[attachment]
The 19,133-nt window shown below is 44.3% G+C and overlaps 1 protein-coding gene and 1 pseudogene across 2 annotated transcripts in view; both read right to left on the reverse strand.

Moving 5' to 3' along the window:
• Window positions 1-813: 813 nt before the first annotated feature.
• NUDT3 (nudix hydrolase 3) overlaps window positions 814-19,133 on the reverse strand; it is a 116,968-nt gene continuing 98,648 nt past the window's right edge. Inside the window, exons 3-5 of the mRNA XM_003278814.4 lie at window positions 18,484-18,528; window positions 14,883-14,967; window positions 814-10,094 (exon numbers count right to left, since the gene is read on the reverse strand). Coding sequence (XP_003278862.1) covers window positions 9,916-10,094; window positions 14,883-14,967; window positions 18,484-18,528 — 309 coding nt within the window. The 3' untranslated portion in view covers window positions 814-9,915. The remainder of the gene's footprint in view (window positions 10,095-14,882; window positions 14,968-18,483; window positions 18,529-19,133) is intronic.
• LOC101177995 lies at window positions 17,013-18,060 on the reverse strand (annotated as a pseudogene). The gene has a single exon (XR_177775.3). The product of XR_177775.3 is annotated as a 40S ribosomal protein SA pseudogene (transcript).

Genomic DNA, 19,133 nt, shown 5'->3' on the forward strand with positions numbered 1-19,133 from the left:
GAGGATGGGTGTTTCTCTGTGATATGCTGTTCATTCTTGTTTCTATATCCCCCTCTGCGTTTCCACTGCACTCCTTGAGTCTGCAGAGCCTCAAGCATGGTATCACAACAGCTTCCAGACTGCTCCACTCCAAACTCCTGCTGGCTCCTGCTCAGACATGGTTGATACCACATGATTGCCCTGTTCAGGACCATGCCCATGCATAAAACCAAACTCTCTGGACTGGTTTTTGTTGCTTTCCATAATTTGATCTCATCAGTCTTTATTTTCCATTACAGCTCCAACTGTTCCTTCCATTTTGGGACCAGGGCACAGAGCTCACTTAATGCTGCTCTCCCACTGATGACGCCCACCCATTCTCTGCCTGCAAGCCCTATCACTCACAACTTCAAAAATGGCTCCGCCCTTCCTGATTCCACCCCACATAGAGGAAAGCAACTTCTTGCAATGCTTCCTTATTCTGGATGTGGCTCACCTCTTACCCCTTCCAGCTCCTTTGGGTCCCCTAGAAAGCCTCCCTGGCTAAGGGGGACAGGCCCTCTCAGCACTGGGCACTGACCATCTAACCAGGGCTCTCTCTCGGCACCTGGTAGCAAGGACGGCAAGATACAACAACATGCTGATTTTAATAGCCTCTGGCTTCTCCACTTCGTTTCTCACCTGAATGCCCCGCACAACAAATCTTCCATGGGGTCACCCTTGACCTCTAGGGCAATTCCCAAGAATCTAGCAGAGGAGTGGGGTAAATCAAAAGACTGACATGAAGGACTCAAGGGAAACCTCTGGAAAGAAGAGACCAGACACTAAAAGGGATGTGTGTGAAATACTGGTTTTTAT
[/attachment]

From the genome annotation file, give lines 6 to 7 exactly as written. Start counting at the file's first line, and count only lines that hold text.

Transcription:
Genomic DNA, 19,133 nt, shown 5'->3' on the forward strand with positions numbered 1-19,133 from the left:
GAGGATGGGTGTTTCTCTGTGATATGCTGTTCATTCTTGTTTCTATATCCCCCTCTGCGTTTCCACTGCACTCCTTGAGTCTGCAGAGCCTCAAGCATGGTATCACAACAGCTTCCAGACTGCTCCACTCCAAACTCCTGCTGGCTCCTGCTCAGACATGGTTGATACCACATGATTGCCCTGTTCAGGACCATGCCCATGCATAAAACCAAACTCTCTGGACTGGTTTTTGTTGCTTTCCATAATTTGATCTCATCAGTCTTTATTTTCCATTACAGCTCCAACTGTTCCTTCCATTTTGGGACCAGGGCACAGAGCTCACTTAATGCTGCTCTCCCACTGATGACGCCCACCCATTCTCTGCCTGCAAGCCCTATCACTCACAACTTCAAAAATGGCTCCGCCCTTCCTGATTCCACCCCACATAGAGGAAAGCAACTTCTTGCAATGCTTCCTTATTCTGGATGTGGCTCACCTCTTACCCCTTCCAGCTCCTTTGGGTCCCCTAGAAAGCCTCCCTGGCTAAGGGGGACAGGCCCTCTCAGCACTGGGCACTGACCATCTAACCAGGGCTCTCTCTCGGCACCTGGTAGCAAGGACGGCAAGATACAACAACATGCTGATTTTAATAGCCTCTGGCTTCTCCACTTCGTTTCTCACCTGAATGCCCCGCACAACAAATCTTCCATGGGGTCACCCTTGACCTCTAGGGCAATTCCCAAGAATCTAGCAGAGGAGTGGGGTAAATCAAAAGACTGACATGAAGGACTCAAGGGAAACCTCTGGAAAGAAGAGACCAGACACTAAAAGGGATGTGTGTGAAATACTGGTTTTTAT